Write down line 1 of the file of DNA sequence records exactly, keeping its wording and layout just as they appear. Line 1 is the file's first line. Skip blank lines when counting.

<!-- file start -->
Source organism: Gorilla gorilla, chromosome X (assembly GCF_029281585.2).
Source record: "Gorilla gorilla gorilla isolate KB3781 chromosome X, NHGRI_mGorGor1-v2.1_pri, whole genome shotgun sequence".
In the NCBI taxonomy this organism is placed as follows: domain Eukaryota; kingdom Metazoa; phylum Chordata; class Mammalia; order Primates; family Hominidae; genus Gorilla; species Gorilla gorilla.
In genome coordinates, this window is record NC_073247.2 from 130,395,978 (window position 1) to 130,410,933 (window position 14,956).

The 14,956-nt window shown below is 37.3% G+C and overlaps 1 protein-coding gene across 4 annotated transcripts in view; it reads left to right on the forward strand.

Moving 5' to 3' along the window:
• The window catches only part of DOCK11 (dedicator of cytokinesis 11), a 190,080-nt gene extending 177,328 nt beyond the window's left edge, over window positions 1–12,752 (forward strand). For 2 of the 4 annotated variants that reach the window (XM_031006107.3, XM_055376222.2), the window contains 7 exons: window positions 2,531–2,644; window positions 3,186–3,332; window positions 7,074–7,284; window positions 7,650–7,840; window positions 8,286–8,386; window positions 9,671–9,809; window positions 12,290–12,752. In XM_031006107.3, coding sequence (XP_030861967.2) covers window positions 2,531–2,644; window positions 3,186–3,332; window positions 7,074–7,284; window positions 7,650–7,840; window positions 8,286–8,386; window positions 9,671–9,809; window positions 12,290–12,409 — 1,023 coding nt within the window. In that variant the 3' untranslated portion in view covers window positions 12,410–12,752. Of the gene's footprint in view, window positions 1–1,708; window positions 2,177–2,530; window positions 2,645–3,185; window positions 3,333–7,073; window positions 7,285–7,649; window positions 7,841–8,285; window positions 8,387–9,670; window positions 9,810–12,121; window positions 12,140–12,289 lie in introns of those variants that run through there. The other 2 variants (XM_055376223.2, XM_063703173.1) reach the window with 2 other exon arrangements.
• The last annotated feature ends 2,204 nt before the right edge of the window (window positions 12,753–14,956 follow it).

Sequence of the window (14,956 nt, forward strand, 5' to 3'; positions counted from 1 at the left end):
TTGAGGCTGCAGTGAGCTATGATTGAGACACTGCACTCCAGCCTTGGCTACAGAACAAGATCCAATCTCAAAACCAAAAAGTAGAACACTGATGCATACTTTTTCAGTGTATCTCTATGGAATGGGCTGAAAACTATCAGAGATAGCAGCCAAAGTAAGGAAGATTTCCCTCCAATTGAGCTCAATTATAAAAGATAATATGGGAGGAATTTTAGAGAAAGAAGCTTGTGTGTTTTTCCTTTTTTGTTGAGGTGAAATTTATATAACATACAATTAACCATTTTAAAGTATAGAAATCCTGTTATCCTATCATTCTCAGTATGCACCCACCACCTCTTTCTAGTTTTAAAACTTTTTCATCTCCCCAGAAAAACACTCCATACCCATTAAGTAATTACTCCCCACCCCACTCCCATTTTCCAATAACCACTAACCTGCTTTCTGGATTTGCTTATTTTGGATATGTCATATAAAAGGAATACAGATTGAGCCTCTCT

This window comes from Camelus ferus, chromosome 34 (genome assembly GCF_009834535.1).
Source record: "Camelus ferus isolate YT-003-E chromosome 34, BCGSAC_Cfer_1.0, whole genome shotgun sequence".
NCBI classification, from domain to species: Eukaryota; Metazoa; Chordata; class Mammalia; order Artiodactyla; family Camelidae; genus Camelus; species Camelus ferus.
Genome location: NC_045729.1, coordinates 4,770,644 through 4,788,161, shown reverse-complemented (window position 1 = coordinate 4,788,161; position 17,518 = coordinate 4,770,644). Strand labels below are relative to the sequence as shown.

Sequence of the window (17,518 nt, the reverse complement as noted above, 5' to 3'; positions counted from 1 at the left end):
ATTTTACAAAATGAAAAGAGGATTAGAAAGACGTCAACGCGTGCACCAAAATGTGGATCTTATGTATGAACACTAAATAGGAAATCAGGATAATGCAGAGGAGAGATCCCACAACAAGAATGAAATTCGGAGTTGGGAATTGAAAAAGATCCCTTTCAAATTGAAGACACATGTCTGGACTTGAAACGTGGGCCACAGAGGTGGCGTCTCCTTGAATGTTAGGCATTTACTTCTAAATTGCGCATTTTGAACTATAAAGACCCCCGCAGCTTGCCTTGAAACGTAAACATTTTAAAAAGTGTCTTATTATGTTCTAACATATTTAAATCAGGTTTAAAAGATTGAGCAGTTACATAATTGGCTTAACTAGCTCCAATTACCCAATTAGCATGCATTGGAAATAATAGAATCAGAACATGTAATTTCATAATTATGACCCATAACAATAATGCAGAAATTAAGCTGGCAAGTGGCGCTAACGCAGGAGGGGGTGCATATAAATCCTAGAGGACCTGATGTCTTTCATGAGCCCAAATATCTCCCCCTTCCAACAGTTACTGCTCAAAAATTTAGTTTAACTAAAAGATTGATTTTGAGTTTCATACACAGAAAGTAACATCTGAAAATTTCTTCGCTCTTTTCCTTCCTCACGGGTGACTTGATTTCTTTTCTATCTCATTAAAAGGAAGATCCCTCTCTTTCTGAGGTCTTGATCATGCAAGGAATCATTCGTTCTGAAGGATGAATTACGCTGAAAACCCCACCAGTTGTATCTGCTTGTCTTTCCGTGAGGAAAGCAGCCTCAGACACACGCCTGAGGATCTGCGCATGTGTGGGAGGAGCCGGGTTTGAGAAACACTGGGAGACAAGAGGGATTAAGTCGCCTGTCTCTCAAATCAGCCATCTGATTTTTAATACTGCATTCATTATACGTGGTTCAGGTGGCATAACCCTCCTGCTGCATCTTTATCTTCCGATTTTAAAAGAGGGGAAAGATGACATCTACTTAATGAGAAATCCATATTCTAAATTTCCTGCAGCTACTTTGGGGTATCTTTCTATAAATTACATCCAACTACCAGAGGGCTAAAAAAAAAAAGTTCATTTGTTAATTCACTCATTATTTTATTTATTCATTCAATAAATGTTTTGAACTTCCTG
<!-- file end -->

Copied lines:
Source organism: Gorilla gorilla, chromosome X (assembly GCF_029281585.2).